Is pricing AT1s to call back in vogue?

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The new issue market for banks has been incredibly busy already this year, which isn’t that unusual given they have an earnings blackout period on the horizon; after a very tough 2022 and with markets receptive to new supply, banks are taking advantage.

From senior debt to Tier 2 to Additional Tier 1 (AT1), banks have issued across the capital stack and in multiple currencies, and by-and-large lead managers have been able to tighten from initial price talk, significantly in some cases, as books have been well oversubscribed.
One deal that stood out to us was Banco Sabadell's AT1, which was issued at 9.375% on Wednesday after initially being talked at a coupon of around 10%. This was notable because in October Sabadell became one of the banks that decided not to call an AT1 (its SABSM 6.125%) due to adverse market conditions. At the time we highlighted that pricing this bond to perpetuity didn’t make sense to us, since adverse conditions don’t last forever and markets do reopen.
With this new deal giving Sabadell excess AT1 debt outstanding, the old non-called bond is now trading above par again, with investors expecting it to be called in February – its first quarterly call date since the bond was ‘extended’. The fact that the old SABSM 6.125% is likely to only be extended by one quarter should not be ignored by investors. In October, Citigroup estimated that practically all of the AT1 market was trading to a non-call, with the rally in November reducing this to around 60%. With banks continuing to make what might look like uneconomic AT1 calls based on a very narrow view of what the reversionary spread is (e.g. the UBS 5% called despite a revisionary spread of 2.432%), and Sabadell now likely to call its old 6.125% AT1, investors in our view should be rapidly changing their price-to-perpetuity approach. It is also worth remembering that what a bank deems to be economic is not just the coupon on a given day, rather there are far wider implications to consider for leveraged institutions that require constant access to capital markets including market perception from bondholders.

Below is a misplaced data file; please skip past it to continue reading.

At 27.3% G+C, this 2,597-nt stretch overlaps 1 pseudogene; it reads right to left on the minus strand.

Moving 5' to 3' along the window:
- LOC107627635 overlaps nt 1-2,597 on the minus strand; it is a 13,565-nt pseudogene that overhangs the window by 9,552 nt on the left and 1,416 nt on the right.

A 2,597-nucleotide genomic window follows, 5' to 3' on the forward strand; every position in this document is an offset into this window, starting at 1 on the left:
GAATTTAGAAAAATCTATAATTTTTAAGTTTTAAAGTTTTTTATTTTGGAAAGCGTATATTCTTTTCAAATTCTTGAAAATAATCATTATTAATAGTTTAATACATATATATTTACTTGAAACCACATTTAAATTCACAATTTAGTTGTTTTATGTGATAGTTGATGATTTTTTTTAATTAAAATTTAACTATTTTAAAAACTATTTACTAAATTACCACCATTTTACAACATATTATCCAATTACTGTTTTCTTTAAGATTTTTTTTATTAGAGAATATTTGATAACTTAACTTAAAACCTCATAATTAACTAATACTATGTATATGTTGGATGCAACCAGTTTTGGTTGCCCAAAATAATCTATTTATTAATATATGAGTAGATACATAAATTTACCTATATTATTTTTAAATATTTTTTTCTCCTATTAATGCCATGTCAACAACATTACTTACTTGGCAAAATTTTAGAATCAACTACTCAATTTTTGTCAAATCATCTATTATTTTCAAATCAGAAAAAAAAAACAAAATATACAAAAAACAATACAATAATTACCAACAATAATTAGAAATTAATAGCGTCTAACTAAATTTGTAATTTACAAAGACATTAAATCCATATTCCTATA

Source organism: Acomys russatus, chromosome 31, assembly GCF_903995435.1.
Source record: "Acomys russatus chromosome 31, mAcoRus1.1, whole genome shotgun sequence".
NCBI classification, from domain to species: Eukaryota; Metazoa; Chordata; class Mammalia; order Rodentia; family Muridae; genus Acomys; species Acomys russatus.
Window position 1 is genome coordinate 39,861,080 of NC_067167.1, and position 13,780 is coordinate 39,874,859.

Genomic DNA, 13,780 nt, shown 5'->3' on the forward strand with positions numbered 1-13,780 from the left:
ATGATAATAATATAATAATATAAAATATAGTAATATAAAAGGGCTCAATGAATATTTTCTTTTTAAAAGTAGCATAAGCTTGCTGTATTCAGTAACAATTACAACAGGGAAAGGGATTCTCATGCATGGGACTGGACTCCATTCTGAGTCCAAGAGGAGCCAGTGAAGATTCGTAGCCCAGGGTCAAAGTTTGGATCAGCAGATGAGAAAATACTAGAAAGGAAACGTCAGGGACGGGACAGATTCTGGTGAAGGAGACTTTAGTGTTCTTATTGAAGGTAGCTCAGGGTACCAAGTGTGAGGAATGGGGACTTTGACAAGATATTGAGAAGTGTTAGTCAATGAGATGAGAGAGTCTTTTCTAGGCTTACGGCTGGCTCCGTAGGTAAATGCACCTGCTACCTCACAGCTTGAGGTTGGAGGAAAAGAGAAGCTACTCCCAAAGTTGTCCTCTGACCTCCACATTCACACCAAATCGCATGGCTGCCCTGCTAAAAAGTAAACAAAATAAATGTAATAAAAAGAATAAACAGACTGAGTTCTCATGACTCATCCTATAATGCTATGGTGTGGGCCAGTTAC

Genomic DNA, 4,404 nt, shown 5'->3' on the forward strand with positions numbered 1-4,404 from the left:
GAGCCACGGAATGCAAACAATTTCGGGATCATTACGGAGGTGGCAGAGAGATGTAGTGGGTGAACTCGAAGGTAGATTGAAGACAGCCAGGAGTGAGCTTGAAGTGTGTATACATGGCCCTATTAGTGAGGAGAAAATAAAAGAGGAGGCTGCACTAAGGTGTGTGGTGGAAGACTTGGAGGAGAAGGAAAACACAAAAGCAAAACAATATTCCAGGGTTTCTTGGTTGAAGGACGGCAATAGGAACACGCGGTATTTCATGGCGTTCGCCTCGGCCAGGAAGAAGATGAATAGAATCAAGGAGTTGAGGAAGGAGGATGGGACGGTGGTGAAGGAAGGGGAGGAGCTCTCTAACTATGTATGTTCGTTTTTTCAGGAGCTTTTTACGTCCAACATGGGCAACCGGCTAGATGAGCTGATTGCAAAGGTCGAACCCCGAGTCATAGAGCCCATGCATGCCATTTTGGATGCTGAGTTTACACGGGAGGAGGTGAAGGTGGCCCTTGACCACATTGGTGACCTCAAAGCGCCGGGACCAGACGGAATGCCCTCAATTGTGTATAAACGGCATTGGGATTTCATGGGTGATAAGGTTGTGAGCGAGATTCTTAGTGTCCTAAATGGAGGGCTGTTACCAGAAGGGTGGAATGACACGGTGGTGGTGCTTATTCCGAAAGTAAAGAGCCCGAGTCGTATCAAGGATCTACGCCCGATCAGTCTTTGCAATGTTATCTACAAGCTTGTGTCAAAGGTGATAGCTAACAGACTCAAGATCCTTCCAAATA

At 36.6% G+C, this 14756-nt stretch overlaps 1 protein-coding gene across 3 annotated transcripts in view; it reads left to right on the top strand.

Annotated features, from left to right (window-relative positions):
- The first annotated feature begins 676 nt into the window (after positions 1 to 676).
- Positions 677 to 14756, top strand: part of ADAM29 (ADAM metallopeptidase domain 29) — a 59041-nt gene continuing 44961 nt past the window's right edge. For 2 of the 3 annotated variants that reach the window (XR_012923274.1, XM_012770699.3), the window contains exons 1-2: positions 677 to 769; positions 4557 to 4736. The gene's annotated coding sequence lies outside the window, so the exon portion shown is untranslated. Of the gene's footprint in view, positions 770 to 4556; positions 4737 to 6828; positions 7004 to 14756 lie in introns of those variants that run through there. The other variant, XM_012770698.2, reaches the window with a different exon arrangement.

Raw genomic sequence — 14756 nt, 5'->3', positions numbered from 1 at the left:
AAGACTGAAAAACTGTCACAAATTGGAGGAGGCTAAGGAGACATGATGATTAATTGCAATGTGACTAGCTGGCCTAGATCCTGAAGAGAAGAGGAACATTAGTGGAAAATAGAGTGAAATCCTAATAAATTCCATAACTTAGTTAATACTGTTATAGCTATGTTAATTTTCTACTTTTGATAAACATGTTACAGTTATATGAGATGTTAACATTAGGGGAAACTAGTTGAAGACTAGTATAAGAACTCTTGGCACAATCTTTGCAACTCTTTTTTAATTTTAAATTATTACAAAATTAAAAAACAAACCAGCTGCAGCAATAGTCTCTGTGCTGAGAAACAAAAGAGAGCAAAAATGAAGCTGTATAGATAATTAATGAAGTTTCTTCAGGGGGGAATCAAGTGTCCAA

When Sabadell decided not to call the 6.125% deal back in October, AT1 spreads were very close to their widest level for 2022, but with the AT1 index having rallied by around 100bp since then and markets reopening for new issues, the bank has been quick to take advantage, and the old bond has rallied by around 10 points since the non-call.  
We have said consistently that banks shouldn’t call bonds when markets are too dislocated, and we saw calls being missed at the height of the COVID-led dislocation as well, but we continue to expect the vast majority of banks to call bonds as soon as markets are receptive. Perpetuity is a long time, which makes pricing to perp a big bet, and a decision that is likely to continue to be poorly rewarded, given how many bonds are trading significantly below par.

For now we think the financial sector offers both borrowers and investors interesting opportunities and we expect the high supply to continue to be met with strong demand. 




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